Meet the Author: Kim Ghattas
Kim Ghattas is a journalist with the BBC, covering international affairs. Ghattas was born and raised in Beirut and began her career writing for the English-language newspaper the Daily Star. Her work has appeared in the Daily Beast, Time magazine, the Washington Post, and she has a regular column in Foreign Policy's Voices section. Her book The Secretary was published in 2014. She spoke with CPD about Hillary Clinton's public diplomacy, U.S. foreign policy, and growing up in Beirut.
Why is The Secretary: A Journey with Hillary Clinton from Beirut to the Heart of American Power crucial reading for students of public diplomacy during this election season?
Anyone trying to understand the advantages and disadvantages of American engagement with the world will find that The Secretary is the perfect, easy to read handbook, especially in such a tumultuous election cycle. American voters may be mostly concerned about the economy and jobs, but the big theme of America’s role in the world is definitely on their minds as well this election season. How America is perceived abroad, how America engages with the globe, all this plays a role in shaping the country’s economy, even if people don’t always see the direct connection. The UK’s exit from the EU is one of those examples where Americans paid little attention in the run-up to the referendum but woke up to screaming headlines about the impact this could have on their savings and their 401k. In The Secretary, I take readers into the American foreign policy machine so they can see, feel for themselves how everything is connected and better understand the impact of engaging or disengaging with the world. Public diplomacy is the outward manifestation of those trends.
What surprised you in writing and researching this book?
I was probably surprised that I still had more to say, even after writing a whole book! I explored the limits and possibilities of public diplomacy while writing and researching this book, observing American officials engaging in various forms of it and learning firsthand about the impact and ripple effects of whatever they said. If Secretary Clinton spoke candidly about the limits of the U.S. ability to help the Syrian rebels, the effect on the morale of the Syrian opposition could be seen fairly quickly, for example. If the State Department spokesperson mentioned a country in the department’s daily briefing, people’s ears would instantly perk up in said country.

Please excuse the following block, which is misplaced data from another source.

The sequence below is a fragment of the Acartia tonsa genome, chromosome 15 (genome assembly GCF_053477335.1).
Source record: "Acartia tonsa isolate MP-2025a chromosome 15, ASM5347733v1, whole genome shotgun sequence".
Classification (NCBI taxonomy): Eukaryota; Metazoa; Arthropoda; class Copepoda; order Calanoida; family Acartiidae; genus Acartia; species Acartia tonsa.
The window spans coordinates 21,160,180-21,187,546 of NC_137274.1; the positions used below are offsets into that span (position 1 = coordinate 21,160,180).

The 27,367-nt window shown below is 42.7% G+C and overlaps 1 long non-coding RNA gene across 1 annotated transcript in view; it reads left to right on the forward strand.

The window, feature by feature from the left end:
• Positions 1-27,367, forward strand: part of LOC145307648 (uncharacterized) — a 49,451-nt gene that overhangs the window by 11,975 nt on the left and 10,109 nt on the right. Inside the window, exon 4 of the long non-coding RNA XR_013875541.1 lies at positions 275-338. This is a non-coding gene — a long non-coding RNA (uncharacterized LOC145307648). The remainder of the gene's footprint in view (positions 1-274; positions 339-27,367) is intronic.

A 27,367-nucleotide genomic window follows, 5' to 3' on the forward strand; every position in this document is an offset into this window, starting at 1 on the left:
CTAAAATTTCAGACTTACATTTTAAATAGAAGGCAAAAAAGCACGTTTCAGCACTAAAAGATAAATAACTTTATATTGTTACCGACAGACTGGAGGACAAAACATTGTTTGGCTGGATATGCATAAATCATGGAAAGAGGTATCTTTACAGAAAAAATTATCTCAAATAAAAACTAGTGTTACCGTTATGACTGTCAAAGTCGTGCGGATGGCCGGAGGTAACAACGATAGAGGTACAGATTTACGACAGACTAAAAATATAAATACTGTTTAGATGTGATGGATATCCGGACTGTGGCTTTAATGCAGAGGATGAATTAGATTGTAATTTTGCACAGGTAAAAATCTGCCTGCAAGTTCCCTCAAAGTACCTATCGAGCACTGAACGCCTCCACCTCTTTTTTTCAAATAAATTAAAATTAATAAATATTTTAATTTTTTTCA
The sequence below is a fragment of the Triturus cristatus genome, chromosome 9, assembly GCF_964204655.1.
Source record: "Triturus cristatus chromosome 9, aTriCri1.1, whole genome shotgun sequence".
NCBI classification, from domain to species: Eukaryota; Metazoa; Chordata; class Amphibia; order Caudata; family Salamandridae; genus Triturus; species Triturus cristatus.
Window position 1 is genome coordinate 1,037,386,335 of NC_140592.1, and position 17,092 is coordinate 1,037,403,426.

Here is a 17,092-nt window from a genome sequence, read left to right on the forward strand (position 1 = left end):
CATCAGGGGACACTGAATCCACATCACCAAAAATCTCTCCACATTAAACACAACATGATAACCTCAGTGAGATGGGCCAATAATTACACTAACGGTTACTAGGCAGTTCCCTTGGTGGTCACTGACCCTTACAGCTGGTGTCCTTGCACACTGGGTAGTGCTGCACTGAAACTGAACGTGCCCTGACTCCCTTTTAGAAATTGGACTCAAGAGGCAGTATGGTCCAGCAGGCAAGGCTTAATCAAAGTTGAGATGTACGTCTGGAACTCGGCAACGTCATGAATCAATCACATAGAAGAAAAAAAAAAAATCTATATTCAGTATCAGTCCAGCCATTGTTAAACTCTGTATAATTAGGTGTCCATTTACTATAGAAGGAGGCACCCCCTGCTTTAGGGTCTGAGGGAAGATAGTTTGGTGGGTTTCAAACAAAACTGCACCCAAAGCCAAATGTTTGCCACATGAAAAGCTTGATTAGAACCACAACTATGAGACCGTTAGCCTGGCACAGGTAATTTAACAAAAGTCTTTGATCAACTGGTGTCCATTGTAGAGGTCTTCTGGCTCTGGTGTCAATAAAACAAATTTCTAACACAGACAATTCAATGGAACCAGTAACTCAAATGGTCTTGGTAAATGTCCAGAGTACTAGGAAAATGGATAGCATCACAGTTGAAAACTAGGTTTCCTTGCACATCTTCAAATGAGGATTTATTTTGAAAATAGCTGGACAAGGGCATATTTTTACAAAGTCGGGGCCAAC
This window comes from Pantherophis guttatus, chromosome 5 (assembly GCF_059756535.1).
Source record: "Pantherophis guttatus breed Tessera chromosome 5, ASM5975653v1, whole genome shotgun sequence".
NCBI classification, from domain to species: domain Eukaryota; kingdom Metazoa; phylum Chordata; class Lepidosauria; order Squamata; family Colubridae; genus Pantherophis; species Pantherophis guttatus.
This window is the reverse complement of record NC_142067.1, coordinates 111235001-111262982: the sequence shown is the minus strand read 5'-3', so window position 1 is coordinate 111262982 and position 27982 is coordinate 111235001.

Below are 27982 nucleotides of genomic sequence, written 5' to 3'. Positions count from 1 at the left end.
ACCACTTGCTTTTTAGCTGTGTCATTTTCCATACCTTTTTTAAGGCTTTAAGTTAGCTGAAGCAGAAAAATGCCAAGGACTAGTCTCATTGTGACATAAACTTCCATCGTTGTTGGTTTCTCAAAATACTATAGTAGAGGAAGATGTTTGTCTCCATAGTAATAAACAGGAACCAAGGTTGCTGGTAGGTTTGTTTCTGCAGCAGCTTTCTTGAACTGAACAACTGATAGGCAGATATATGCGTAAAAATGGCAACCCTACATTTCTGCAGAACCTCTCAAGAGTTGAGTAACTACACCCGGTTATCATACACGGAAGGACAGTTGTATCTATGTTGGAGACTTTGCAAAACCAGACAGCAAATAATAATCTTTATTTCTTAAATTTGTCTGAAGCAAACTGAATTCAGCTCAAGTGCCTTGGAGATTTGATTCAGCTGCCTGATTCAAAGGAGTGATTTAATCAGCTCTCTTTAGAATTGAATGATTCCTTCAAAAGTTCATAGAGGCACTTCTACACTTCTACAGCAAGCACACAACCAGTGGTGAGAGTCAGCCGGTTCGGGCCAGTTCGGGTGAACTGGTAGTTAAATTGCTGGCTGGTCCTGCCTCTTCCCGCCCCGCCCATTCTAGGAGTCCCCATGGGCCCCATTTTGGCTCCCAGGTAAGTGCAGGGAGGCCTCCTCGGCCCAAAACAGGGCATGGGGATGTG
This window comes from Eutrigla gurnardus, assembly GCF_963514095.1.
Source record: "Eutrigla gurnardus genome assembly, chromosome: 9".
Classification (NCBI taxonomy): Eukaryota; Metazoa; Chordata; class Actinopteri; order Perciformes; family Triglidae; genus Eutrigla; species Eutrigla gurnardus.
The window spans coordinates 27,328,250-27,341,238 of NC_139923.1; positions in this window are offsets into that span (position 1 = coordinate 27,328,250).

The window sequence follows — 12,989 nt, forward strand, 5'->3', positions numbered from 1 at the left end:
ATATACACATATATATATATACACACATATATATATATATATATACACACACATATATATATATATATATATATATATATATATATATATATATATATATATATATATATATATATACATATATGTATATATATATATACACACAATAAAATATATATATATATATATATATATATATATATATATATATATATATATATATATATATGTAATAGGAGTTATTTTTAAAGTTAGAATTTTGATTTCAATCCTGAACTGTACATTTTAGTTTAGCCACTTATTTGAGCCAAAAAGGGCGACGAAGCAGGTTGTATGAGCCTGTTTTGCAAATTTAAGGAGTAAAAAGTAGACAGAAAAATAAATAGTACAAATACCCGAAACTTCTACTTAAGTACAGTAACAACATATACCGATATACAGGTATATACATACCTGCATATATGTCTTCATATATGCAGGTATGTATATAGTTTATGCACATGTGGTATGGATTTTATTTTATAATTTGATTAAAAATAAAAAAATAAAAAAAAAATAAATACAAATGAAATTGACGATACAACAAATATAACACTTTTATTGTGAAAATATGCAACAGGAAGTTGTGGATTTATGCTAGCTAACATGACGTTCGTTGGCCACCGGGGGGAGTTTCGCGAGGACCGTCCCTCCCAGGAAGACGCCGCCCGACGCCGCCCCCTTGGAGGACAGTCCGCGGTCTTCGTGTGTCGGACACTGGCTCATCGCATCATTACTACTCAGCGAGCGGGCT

In the course of this election season, have you observed Secretary Clinton employing her public diplomacy skills? If so, when?
Campaigning on the presidential trail is another form of public diplomacy on the domestic political scene. Every stump speech, every one-on-one interaction with a voter is an opportunity for a candidate to sell their vision and influence the public. The key in public diplomacy should not be to just package your message nicely but to understand what drives the concerns of the people you are speaking to and address them directly, and then hopefully also better adapt those policies to the needs, because no matter how good your public diplomacy is, your policies need to be sound.
How did your upbringing in Beirut inform your take on American public diplomacy?
I grew up on the receiving end of American power, with a lot of questions about the real extent of that power and its purpose. I often wondered about the disconnect between the rhetoric and the real policy, since what we saw happen on the ground in Lebanon was not always what American officials had announced as their policy. When I became the BBC’s State Department correspondent in Washington, I was able to put some of those questions to American officials, and their answers were often quite candid in private in ways which I think the public would have benefited from hearing as well.
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